Joseph Sternberg
Retired Professor of Physics

Naval Postgraduate School, Monterey, CA

Friday, October 14, 2011

The Oracle Hypocrite of Omaha
(With Poll Question!)

by Libby Sternberg

Poor Warren Buffett. He's become a victim of Roving Bands of Tax-Loophole-Enforcing Accountants (they wear gigantic green eyeshades instead of ski masks when overtaking their victims, I'm told, and their weapon of choice is the electronic calculator, which packs a mean jolt).

Due to these nefarious bean counters, he pays taxes at a lower percentage than his secretary, even though he is a Gajillionaire, and she is is a working girl. No, not a working girl. A woman who works.

Unable to defeat these evil tax-dodging accountants on his own, he's let out a heartrending cry to the government, asking it to please, oh, please, oh, please, raise taxes on just him, as well as lots of people who make less than him but not as much as his secretary.

His story gets even sadder. Berkshire Hathaway, the company of which he is chairman and CEO, appears to have been victimized by these Roving Bands of Accountants, as well. It has a few back taxes on the books (nothing consequential, mind you, just a mere billion) that it disputes. Don't take my word for it. You can look at the Berkshire Hathaway annual report and find this gem around page 56:

At December 31, 2010 and 2009, net unrecognized tax benefits were $1,005 million and $926 million, respectively. Included in the balance at December 31, 2010, are $774 million of tax positions that, if recognized, would impact the effective tax rate. The remaining balance in net unrecognized tax benefits principally relates to tax positions for which the ultimate deductibility is highly certain but for which there is uncertainty about the timing of such deductibility. Because of the impact ofdeferred tax accounting, other than interest and penalties, the disallowance of the shorter deductibility period would not affectthe annual effective tax rate but would accelerate the payment of cash to the taxing authority to an earlier period. As of December 31, 2010, we do not expect any material changes to the estimated amount of unrecognized tax benefits in the next twelve months.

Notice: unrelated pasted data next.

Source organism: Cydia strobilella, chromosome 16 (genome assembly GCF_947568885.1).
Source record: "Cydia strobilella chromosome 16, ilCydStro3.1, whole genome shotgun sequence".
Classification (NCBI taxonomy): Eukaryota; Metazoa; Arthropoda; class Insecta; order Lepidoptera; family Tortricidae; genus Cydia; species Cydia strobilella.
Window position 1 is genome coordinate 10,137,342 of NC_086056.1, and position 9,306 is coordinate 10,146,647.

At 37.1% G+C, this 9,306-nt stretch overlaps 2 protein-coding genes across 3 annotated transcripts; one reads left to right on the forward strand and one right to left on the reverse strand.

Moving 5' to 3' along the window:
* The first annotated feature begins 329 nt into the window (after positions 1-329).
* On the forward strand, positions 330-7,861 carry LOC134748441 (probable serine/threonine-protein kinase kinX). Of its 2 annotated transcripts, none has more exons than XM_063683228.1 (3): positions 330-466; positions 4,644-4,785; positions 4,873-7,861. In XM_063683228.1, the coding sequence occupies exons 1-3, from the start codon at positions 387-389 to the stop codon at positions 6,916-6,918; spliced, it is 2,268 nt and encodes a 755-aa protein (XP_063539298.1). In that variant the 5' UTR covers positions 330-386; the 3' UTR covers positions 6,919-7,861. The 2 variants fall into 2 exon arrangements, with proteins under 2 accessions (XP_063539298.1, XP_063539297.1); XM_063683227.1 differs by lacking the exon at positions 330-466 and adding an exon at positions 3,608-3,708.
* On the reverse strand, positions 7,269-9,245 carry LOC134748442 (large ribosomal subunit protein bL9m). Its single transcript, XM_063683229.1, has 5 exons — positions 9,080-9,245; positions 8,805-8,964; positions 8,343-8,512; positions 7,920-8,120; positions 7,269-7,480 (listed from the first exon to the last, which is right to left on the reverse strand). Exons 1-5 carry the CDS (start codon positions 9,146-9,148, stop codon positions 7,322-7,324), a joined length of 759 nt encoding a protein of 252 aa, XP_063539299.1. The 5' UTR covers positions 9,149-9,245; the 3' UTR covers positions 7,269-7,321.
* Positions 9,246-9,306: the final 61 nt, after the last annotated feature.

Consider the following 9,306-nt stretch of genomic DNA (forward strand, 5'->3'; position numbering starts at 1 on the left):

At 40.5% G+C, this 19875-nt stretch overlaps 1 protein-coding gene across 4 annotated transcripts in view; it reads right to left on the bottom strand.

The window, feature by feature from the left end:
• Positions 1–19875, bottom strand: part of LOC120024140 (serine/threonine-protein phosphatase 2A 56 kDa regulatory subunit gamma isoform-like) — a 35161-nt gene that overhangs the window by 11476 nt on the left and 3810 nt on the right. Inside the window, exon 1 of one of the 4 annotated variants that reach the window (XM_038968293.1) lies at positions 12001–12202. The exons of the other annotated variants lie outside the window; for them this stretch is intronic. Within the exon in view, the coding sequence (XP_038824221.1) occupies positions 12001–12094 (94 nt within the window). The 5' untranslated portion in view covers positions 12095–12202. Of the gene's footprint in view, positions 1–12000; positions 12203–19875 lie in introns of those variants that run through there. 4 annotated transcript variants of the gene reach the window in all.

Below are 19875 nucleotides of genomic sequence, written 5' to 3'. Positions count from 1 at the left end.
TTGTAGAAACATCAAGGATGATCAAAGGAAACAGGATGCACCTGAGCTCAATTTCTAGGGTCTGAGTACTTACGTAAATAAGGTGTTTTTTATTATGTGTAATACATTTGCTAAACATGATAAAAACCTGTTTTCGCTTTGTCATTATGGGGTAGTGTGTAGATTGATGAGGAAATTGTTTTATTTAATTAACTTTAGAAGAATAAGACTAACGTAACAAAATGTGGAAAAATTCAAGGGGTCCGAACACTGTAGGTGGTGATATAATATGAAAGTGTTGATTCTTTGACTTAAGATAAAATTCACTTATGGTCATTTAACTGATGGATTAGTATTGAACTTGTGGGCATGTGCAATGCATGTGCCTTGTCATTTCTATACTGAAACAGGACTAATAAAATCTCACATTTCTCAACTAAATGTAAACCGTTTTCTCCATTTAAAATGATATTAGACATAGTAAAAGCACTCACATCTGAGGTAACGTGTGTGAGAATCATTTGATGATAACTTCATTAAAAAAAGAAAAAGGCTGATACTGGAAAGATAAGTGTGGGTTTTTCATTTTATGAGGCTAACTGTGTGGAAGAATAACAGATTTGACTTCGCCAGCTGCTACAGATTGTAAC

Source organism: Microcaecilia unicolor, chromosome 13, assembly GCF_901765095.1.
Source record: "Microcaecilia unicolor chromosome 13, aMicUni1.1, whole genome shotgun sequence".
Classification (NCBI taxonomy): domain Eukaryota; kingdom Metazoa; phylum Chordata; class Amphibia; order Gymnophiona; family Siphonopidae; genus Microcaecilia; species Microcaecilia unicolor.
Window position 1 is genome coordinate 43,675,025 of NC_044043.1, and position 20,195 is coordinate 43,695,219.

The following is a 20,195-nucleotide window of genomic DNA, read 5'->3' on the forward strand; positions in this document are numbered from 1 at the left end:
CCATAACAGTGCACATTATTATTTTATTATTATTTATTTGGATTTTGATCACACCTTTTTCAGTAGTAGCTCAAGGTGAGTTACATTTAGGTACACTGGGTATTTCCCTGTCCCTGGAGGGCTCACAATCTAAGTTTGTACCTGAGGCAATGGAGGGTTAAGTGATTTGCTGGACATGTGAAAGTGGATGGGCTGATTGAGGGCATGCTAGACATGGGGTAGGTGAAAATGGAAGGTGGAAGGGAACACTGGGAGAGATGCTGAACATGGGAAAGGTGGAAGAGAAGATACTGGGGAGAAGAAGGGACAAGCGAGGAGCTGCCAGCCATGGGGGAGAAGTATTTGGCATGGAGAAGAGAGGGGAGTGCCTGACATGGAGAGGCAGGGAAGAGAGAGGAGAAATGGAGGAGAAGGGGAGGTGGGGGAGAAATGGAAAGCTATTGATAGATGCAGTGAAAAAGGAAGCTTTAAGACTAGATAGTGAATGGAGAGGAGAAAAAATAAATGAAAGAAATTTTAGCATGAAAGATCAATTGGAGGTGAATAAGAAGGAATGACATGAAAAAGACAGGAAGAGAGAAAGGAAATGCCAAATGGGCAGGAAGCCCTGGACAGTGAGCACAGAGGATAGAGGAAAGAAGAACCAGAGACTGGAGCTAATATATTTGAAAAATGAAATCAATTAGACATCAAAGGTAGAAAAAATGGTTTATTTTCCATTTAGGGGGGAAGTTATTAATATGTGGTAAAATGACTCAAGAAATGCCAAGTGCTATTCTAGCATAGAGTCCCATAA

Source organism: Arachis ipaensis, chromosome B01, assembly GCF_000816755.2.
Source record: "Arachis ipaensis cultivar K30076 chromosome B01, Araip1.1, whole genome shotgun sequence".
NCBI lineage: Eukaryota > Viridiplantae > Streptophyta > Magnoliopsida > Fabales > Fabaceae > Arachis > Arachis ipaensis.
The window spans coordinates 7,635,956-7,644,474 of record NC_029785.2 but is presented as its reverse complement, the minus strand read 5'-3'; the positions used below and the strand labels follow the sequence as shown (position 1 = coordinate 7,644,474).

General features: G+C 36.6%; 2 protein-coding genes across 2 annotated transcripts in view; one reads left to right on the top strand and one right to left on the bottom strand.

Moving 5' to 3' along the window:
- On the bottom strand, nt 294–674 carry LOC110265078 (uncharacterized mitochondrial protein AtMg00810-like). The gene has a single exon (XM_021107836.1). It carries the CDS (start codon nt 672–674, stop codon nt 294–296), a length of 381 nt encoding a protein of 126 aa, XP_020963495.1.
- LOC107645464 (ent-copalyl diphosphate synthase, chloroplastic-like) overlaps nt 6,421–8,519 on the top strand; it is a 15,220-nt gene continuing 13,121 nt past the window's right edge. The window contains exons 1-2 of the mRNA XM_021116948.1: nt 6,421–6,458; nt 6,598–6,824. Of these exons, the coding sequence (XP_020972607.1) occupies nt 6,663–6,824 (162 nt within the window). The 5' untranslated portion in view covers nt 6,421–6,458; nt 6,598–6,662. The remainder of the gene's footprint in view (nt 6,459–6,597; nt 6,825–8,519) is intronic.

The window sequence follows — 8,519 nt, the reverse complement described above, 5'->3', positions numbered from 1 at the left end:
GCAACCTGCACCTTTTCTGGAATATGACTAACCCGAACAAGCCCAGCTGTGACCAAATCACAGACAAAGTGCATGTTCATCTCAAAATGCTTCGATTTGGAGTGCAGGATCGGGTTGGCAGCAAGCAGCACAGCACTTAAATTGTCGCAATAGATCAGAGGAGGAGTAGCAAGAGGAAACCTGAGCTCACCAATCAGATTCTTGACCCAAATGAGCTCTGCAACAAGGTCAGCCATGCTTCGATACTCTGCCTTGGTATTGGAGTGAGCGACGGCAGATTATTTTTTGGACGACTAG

Translation: As of Dec. 31, 2010, Berkshire Hathaway was carrying just over $1 billion in "unrecognized tax benefits." That means they believe the money is a tax benefit they should receive, but the IRS has not yet agreed with them and has not determined a schedule for when payments would be due, so the amount must be carried on their books as a liability. Berkshire Hathaway appears to be pressing hard to avoid having the corporation pay $1 billion in taxes (surely as the result of those wicked bands of accountants holding their calculators to the heads of the executives).